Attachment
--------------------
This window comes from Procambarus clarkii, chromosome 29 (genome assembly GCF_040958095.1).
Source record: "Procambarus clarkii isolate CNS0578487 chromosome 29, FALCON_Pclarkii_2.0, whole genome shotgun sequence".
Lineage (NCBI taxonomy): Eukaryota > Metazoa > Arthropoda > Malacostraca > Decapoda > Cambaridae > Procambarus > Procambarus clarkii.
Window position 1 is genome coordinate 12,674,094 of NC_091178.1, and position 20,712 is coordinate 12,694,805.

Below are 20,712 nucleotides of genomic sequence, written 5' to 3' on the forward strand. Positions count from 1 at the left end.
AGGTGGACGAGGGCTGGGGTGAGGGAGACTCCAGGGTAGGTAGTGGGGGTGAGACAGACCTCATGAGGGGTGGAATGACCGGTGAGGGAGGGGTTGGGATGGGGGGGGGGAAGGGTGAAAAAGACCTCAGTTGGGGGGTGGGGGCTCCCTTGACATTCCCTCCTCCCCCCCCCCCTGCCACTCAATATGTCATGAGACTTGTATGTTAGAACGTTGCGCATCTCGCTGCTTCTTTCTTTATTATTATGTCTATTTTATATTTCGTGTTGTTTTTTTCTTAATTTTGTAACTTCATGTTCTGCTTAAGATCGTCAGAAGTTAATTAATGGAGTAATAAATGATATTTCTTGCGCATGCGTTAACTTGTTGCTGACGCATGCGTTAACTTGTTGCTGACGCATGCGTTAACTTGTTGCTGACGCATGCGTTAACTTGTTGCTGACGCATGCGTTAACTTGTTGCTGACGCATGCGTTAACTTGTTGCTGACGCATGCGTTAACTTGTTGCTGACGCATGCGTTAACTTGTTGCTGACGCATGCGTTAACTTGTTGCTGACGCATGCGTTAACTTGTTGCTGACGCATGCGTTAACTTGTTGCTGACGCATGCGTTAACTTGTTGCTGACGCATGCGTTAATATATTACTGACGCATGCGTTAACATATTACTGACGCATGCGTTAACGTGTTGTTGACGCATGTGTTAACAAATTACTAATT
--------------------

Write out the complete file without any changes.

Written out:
This window comes from Procambarus clarkii, chromosome 29 (genome assembly GCF_040958095.1).
Source record: "Procambarus clarkii isolate CNS0578487 chromosome 29, FALCON_Pclarkii_2.0, whole genome shotgun sequence".
Lineage (NCBI taxonomy): Eukaryota > Metazoa > Arthropoda > Malacostraca > Decapoda > Cambaridae > Procambarus > Procambarus clarkii.
Window position 1 is genome coordinate 12,674,094 of NC_091178.1, and position 20,712 is coordinate 12,694,805.

Below are 20,712 nucleotides of genomic sequence, written 5' to 3' on the forward strand. Positions count from 1 at the left end.
AGGTGGACGAGGGCTGGGGTGAGGGAGACTCCAGGGTAGGTAGTGGGGGTGAGACAGACCTCATGAGGGGTGGAATGACCGGTGAGGGAGGGGTTGGGATGGGGGGGGGGAAGGGTGAAAAAGACCTCAGTTGGGGGGTGGGGGCTCCCTTGACATTCCCTCCTCCCCCCCCCCCTGCCACTCAATATGTCATGAGACTTGTATGTTAGAACGTTGCGCATCTCGCTGCTTCTTTCTTTATTATTATGTCTATTTTATATTTCGTGTTGTTTTTTTCTTAATTTTGTAACTTCATGTTCTGCTTAAGATCGTCAGAAGTTAATTAATGGAGTAATAAATGATATTTCTTGCGCATGCGTTAACTTGTTGCTGACGCATGCGTTAACTTGTTGCTGACGCATGCGTTAACTTGTTGCTGACGCATGCGTTAACTTGTTGCTGACGCATGCGTTAACTTGTTGCTGACGCATGCGTTAACTTGTTGCTGACGCATGCGTTAACTTGTTGCTGACGCATGCGTTAACTTGTTGCTGACGCATGCGTTAACTTGTTGCTGACGCATGCGTTAACTTGTTGCTGACGCATGCGTTAACTTGTTGCTGACGCATGCGTTAACTTGTTGCTGACGCATGCGTTAATATATTACTGACGCATGCGTTAACATATTACTGACGCATGCGTTAACGTGTTGTTGACGCATGTGTTAACAAATTACTAATT